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Leadership communications

A series of vague and apparently contradictory statements have marked Cathay Pacific’s public response to its recent data breach – the world’s largest airline data privacy incident.

While the extent of the damage to the company and its reputation remains unclear, the breach has been described by Cathay’s Chairman as ‘one of the most serious’ the airline has faced, and that its response would be ‘different’ tomorrow.

What can be learned from the airline’s fumbled response?

First, the backstory: late one evening Cathay acknowledges a ‘data security event’ affecting 9.4 million customers that it claims to have acted to contain ‘immediately’. A torrent of negative coverage and plenty of speculation about the state of the firm’s IT security quickly ensues. Journalists and customers complain that Cathay is not responding to phone calls or emails.

The following morning Cathay admits that it had been aware of suspicious behaviour on its network for a three month period starting March, prompting an avalanche of questions from worried customers and bemused regulators and politicians about why it had taken so long to inform its customers. CEO Rupert Hogg takes to the media and video to defend his firm.

Three weeks later, Cathay submits a statement (pdf) to Hong Kong lawmakers confirming the attack had intensified over a three month period and that it had known in August that passenger data had been accessed and/or stolen. Cue a third wave of hostile coverage, this time questioning the company’s honesty and transparency. Lawmakers accuse the company of orchestrating a cover-up.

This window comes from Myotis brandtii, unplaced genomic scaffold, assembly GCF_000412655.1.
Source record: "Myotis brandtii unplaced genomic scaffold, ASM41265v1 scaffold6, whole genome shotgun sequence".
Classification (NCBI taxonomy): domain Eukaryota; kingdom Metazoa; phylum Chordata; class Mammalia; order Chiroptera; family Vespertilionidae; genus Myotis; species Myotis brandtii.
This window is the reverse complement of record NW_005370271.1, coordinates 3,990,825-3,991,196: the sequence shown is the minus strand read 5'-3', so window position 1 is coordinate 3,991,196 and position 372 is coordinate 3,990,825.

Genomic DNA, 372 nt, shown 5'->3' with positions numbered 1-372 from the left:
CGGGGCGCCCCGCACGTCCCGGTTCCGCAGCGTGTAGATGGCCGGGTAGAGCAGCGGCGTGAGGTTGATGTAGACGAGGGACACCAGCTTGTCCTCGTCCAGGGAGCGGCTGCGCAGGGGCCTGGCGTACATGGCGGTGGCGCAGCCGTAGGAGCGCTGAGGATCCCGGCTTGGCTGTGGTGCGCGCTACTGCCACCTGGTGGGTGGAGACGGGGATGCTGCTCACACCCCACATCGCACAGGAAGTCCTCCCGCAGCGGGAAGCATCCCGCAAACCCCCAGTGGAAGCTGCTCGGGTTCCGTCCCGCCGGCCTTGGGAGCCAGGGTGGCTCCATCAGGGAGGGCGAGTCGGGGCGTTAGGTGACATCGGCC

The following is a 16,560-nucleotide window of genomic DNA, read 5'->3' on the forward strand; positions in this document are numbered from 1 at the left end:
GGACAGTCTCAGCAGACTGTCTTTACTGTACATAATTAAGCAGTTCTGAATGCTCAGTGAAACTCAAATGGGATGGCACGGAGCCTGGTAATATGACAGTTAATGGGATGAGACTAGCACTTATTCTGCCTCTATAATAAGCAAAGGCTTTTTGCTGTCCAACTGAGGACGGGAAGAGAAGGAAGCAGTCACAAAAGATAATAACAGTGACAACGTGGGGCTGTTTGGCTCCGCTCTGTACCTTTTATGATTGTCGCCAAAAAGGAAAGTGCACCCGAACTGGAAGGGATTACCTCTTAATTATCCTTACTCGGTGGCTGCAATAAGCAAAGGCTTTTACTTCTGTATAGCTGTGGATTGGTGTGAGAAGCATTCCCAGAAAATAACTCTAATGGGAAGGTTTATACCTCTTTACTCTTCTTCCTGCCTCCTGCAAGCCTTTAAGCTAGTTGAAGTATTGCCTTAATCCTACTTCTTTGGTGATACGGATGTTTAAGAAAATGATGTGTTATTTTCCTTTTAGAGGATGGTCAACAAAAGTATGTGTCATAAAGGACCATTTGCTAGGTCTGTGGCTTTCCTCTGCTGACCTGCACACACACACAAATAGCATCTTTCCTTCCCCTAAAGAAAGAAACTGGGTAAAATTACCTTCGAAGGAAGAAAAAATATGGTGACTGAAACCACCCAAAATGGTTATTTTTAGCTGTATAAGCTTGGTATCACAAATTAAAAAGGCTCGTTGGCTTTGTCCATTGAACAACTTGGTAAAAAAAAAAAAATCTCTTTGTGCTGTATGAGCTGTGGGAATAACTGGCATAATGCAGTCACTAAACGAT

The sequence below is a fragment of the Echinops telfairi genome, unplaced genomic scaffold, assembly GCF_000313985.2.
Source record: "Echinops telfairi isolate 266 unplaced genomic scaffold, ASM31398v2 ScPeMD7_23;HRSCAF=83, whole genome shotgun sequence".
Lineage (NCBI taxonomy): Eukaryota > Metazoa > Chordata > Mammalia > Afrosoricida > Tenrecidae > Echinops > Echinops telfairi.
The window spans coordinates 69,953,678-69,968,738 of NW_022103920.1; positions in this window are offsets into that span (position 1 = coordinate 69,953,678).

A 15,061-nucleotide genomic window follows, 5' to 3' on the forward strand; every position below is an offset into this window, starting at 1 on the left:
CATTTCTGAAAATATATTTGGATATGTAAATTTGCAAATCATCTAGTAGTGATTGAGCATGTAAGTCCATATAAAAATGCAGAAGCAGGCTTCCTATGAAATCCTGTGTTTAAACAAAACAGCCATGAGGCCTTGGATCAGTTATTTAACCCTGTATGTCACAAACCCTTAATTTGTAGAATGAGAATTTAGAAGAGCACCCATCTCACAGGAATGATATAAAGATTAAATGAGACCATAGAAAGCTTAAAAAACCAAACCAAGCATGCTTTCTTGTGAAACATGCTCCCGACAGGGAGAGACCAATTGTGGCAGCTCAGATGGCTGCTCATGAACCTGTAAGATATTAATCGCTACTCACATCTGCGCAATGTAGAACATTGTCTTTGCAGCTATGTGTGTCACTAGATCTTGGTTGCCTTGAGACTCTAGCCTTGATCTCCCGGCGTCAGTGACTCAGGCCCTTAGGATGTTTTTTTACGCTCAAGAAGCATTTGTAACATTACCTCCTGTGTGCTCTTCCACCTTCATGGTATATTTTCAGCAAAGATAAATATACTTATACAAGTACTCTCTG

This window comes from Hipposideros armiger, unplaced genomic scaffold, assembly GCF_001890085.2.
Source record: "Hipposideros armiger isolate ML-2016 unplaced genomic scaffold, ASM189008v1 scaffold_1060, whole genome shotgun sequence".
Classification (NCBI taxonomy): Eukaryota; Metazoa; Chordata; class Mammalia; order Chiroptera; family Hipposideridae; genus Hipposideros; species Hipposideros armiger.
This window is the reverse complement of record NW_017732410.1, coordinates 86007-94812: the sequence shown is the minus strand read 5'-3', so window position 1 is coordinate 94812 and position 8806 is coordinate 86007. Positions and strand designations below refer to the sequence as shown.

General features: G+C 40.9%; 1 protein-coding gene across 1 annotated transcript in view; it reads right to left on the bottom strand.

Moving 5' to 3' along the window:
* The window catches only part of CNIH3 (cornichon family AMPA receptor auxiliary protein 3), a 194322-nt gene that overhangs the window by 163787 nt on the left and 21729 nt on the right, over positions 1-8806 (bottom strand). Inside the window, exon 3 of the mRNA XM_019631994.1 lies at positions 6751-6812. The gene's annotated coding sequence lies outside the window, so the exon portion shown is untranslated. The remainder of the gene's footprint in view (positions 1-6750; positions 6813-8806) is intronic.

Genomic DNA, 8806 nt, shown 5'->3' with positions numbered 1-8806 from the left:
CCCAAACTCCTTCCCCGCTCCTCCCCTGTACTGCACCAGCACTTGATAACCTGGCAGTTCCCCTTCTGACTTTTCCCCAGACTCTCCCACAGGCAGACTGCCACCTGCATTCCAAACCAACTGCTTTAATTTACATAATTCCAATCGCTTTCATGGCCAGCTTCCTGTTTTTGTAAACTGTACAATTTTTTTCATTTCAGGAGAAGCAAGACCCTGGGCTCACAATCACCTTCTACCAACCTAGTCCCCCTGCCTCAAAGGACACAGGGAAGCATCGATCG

(Business Traveller has a useful timeline of the incident).

Making inaccurate or inconsistent statements during a data privacy incident is easily done when facts are thin on the ground and the media is breathing down one’s neck.

Top data breach communications pitfalls

Based on my experience, here are the top five communications mistakes organisations make when responding to a data breach – the first and most damaging of which is zero communication:

  1. Concealing a breach. Until recently, most data breaches were not made public. GDPR and other data privacy laws now mean organisations must notify those impacted and the relevant authorities about a breach. Yet some will try to bury it from public view. As Uber and Yahoo! can testify, a cover-up is seen as worse than the breach itself. Substantial fines may appear a good deterrent to concealment, but research shows the longer-term reputational damage can be more significant.
  2. Confirming a breach too slowly. Cathay Pacific took three months to delay formal notification in order to contain the attacks and to determine what data had been lost and who has been affected. But organisations in many jurisdictions are now obliged to notify regulators quickly, and customers now expect to be informed quickly, and view organisations that are seen to move too slowly as unprofessional, clueless, or with something to hide.